Dass Duggal vs. Brahma Nand[1]. The issue has been aptly summarized in the
following observations of the Court.
“5. What should be the approach when leave to defend is sought? There
appears to be a mistaken belief that unless the tenant at that stage
makes out such a strong case as would non-suit the landlord, leave to
defend cannot be granted. This approach is wholly improper. When leave
to defend is sought, the tenant must make out such a prima facie case
raising such pleas that a triable issue would emerge and that in our
opinion should be sufficient to grant leave. The test is the test of a
triable issue and not the final success in the action (see Santosh
Kumar v. Bhai Mool Singh[2]). At the stage of granting the leave
parties rely in support of their rival contentions on affidavits and
assertions and counter-assertions on affidavits may not afford such
incontrovertible evidence to lead to an affirmative conclusion one way
or the other. Conceding that when possession is sought on the ground
of personal requirement, an absolute need is not to be satisfied but a
mere desire equally is not sufficient. It has to be something more
than a mere desire. And being an enabling provision, the burden is on
the landlord to establish his case affirmatively. …… …… ……. ….

 
7. The genesis of our procedural laws is to be traced to principles of
natural justice, the principal amongst them being that no one shall
suffer civil or evil or pecuniary consequence at his back without
giving him an adequate and effective opportunity to participate to
disprove the case against him and prove his own case. Summary
procedure does not clothe an authority with power to enjoy summary
dismissal. Undoubtedly wholly frivolous defence may not entitle a
person leave to defend. But equally a triable issue raised, enjoins a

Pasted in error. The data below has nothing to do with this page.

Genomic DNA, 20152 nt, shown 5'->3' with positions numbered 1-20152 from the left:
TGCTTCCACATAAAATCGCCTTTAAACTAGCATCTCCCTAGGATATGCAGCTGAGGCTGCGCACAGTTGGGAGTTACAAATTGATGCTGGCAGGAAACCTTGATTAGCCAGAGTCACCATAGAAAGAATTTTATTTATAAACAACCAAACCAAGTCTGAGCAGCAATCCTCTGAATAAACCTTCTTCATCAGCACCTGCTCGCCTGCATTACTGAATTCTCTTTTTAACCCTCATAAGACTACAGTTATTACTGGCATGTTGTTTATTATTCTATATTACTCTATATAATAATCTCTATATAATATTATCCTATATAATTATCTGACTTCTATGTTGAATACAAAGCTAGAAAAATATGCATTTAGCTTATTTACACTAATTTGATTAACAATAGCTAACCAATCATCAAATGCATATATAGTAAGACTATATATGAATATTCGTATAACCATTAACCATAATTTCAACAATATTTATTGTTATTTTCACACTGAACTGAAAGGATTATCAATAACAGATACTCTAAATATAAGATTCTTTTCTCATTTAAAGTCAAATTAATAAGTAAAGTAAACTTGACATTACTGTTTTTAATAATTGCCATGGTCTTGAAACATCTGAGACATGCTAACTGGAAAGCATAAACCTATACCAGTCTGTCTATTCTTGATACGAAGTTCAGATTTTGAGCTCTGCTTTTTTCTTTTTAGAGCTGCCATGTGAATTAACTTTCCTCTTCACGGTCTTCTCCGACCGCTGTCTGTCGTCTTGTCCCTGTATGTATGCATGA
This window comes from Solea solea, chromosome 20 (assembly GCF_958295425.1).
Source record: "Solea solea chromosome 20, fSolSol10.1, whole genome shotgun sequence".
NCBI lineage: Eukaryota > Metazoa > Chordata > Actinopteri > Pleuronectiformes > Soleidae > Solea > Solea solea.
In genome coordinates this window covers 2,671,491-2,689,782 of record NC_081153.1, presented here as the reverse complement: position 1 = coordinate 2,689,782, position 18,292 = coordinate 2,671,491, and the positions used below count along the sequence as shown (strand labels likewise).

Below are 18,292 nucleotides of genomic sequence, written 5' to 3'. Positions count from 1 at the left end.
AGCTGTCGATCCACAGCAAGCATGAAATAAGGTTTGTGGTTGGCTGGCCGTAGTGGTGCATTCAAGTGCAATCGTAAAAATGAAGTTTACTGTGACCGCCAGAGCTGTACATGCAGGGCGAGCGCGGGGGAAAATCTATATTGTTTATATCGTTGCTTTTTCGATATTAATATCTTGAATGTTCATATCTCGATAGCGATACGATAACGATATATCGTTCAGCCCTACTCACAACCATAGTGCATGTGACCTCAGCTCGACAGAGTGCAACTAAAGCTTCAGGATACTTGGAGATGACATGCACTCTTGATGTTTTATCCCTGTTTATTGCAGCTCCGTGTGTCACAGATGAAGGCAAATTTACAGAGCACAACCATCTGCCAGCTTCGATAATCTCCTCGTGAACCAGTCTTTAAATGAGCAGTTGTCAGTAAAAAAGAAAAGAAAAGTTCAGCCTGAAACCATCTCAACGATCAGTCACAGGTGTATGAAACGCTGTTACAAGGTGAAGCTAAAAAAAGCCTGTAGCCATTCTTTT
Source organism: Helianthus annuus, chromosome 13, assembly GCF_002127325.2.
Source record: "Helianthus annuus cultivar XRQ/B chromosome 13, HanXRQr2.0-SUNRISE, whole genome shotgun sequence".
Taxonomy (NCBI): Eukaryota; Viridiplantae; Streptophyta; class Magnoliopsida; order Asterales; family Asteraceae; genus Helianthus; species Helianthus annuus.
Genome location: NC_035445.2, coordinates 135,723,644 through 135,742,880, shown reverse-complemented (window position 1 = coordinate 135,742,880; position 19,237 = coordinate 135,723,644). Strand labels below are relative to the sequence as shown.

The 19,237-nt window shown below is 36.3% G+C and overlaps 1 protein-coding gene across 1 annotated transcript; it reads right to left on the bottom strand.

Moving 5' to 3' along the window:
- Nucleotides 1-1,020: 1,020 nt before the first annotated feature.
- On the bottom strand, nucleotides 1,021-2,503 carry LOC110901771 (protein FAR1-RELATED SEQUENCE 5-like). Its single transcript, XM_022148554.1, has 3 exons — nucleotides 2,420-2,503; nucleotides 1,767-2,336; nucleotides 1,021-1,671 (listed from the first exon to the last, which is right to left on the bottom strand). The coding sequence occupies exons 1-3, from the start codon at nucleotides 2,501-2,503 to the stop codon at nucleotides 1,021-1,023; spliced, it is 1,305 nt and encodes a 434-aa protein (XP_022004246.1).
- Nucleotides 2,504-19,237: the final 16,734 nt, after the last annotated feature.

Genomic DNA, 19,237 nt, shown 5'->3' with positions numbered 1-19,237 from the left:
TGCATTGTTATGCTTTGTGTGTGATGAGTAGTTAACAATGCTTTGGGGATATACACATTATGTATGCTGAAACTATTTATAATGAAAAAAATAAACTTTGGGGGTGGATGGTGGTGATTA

duty to grant leave. May be in the end the defence may fail. It is
necessary to bear in mind that when leave to defend is refused the
party seeking leave is denied an opportunity to test the truth of the
averments of the opposite party by cross-examination and rival
affidavits may not furnish reliable evidence for concluding the point
one way or the other. It is not for a moment suggested that leave to
defend must be granted on mere asking but it is equally improper to
refuse to grant leave though triable issues are raised and the
controversy can be properly adjudicated after ascertainment of truth
through cross-examination of witnesses who have filed their
affidavits.”

6. In the present case it is clear that while the landlord (appellant
No. 1) is carrying on his business from a shop premise located in a narrow
lane, the tenant is in occupation of the premises located on the main road
which the landlord considers to be more suitable for his own business. The
materials on record, in fact, disclose that the landlord had offered to the
tenant the premises located in the narrow lane in exchange for the tenanted
premises which offer was declined by the tenant. It is not the tenant’s
case that the landlord-appellant No. 1 does not propose to utilize the
tenanted premises from which eviction is sought for the purposes of his
business. It is also not the tenant’s case that the landlord proposes to
rent out/keep vacant the tenanted premises after obtaining possession
thereof or to use the same is any way inconsistent with the need of the
landlord. What the tenant contends is that the landlord has several other
shop houses from which he is carrying on different business and further
that the landlord has other premises from where the business proposed from
the tenanted premises can be effectively carried out. It would hardly
require any reiteration of the settled principle of law that it is not for
the tenant to dictate to the landlord as to how the property belonging to
the landlord should be utilized by him for the purpose of his business.
Also, the fact that the landlord is doing business from various other
premises cannot foreclose his right to seek eviction from the tenanted
premises so long as he intends to use the said tenanted premises for his
own business. The grounds on which leave to defend was sought by the
tenant and has been granted by the High Court runs counter to the
fundamental principles governing the right of a tenant to contest the claim
of bonafide requirement of the suit premises by the landlord under the
Delhi Rent Control Act, 1958. Even assuming the assertions made by the
tenant to be correct, the same do not disclose any triable issue so as to
entitle the tenant to grant of leave to defend.
6. We are, therefore, of the view that the impugned order dated
20.09.2012 of the High Court of Delhi is not legally sustainable. We,
accordingly, set aside the same and allow this appeal and restore the
order dated 02.09.2011 passed by the learned Additional Rent
Controller, Delhi.
7.
…………………………..………………………J.
[SUDHANSHU JYOTI MUKHOPADHAYA]
.………………………….………………………J.
[RANJAN GOGOI]
NEW DELHI,
MAY 08, 2014.
———————–
[1] (1983) 1 SCC 301
[2] 1958 SCR 1211

———————–
7